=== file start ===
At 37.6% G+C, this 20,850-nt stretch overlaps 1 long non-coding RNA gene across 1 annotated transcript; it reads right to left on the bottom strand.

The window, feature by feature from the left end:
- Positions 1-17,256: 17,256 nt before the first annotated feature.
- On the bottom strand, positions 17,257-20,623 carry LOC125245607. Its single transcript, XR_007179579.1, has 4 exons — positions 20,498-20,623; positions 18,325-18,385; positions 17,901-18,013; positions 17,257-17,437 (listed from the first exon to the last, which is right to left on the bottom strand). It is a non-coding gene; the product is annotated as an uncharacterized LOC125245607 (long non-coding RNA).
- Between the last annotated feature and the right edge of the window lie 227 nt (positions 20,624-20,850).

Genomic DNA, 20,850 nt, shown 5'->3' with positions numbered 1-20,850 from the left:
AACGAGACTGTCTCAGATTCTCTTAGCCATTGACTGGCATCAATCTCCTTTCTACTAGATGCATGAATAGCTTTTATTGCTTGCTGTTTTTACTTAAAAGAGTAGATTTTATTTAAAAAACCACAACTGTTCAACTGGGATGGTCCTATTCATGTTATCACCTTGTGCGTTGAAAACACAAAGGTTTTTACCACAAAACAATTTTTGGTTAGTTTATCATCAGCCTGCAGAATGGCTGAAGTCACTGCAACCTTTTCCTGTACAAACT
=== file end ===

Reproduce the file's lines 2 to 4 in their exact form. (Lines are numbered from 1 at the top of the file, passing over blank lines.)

The window, feature by feature from the left end:
- Positions 1-17,256: 17,256 nt before the first annotated feature.
- On the bottom strand, positions 17,257-20,623 carry LOC125245607. Its single transcript, XR_007179579.1, has 4 exons — positions 20,498-20,623; positions 18,325-18,385; positions 17,901-18,013; positions 17,257-17,437 (listed from the first exon to the last, which is right to left on the bottom strand). It is a non-coding gene; the product is annotated as an uncharacterized LOC125245607 (long non-coding RNA).